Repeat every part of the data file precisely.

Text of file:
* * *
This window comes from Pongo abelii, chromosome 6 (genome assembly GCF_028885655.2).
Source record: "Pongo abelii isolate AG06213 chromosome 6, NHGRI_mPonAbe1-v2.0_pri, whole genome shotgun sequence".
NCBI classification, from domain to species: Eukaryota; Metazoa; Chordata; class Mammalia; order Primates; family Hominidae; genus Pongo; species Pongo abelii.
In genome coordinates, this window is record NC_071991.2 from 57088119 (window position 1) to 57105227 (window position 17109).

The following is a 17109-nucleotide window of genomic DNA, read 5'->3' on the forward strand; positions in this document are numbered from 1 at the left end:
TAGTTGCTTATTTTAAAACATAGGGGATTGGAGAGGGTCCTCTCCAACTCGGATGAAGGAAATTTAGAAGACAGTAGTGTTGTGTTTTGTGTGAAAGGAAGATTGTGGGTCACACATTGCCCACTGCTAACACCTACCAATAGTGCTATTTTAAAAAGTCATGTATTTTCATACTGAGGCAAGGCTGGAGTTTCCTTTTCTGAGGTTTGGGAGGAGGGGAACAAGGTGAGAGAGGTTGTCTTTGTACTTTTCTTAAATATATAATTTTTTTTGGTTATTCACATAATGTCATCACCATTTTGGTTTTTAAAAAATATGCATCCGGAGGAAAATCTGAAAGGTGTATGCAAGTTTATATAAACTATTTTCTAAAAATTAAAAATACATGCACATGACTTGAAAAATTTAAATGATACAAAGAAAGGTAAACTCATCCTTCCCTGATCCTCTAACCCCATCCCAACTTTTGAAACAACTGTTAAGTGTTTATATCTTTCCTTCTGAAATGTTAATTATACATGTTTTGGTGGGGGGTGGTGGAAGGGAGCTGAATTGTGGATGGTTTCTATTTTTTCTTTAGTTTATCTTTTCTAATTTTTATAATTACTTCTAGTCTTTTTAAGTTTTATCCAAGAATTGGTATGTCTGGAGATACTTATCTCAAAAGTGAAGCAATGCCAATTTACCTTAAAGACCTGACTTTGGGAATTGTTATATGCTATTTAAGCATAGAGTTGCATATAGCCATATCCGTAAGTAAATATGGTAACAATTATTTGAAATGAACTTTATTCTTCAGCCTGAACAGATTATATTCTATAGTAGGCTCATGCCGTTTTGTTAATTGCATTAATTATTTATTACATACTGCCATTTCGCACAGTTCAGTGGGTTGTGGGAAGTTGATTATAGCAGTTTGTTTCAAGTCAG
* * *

This window comes from Pongo abelii, chromosome 6 (genome assembly GCF_028885655.2).
Source record: "Pongo abelii isolate AG06213 chromosome 6, NHGRI_mPonAbe1-v2.0_pri, whole genome shotgun sequence".
NCBI classification, from domain to species: Eukaryota; Metazoa; Chordata; class Mammalia; order Primates; family Hominidae; genus Pongo; species Pongo abelii.
In genome coordinates, this window is record NC_071991.2 from 57088119 (window position 1) to 57105227 (window position 17109).

The following is a 17109-nucleotide window of genomic DNA, read 5'->3' on the forward strand; positions in this document are numbered from 1 at the left end:
TAGTTGCTTATTTTAAAACATAGGGGATTGGAGAGGGTCCTCTCCAACTCGGATGAAGGAAATTTAGAAGACAGTAGTGTTGTGTTTTGTGTGAAAGGAAGATTGTGGGTCACACATTGCCCACTGCTAACACCTACCAATAGTGCTATTTTAAAAAGTCATGTATTTTCATACTGAGGCAAGGCTGGAGTTTCCTTTTCTGAGGTTTGGGAGGAGGGGAACAAGGTGAGAGAGGTTGTCTTTGTACTTTTCTTAAATATATAATTTTTTTTGGTTATTCACATAATGTCATCACCATTTTGGTTTTTAAAAAATATGCATCCGGAGGAAAATCTGAAAGGTGTATGCAAGTTTATATAAACTATTTTCTAAAAATTAAAAATACATGCACATGACTTGAAAAATTTAAATGATACAAAGAAAGGTAAACTCATCCTTCCCTGATCCTCTAACCCCATCCCAACTTTTGAAACAACTGTTAAGTGTTTATATCTTTCCTTCTGAAATGTTAATTATACATGTTTTGGTGGGGGGTGGTGGAAGGGAGCTGAATTGTGGATGGTTTCTATTTTTTCTTTAGTTTATCTTTTCTAATTTTTATAATTACTTCTAGTCTTTTTAAGTTTTATCCAAGAATTGGTATGTCTGGAGATACTTATCTCAAAAGTGAAGCAATGCCAATTTACCTTAAAGACCTGACTTTGGGAATTGTTATATGCTATTTAAGCATAGAGTTGCATATAGCCATATCCGTAAGTAAATATGGTAACAATTATTTGAAATGAACTTTATTCTTCAGCCTGAACAGATTATATTCTATAGTAGGCTCATGCCGTTTTGTTAATTGCATTAATTATTTATTACATACTGCCATTTCGCACAGTTCAGTGGGTTGTGGGAAGTTGATTATAGCAGTTTGTTTCAAGTCAG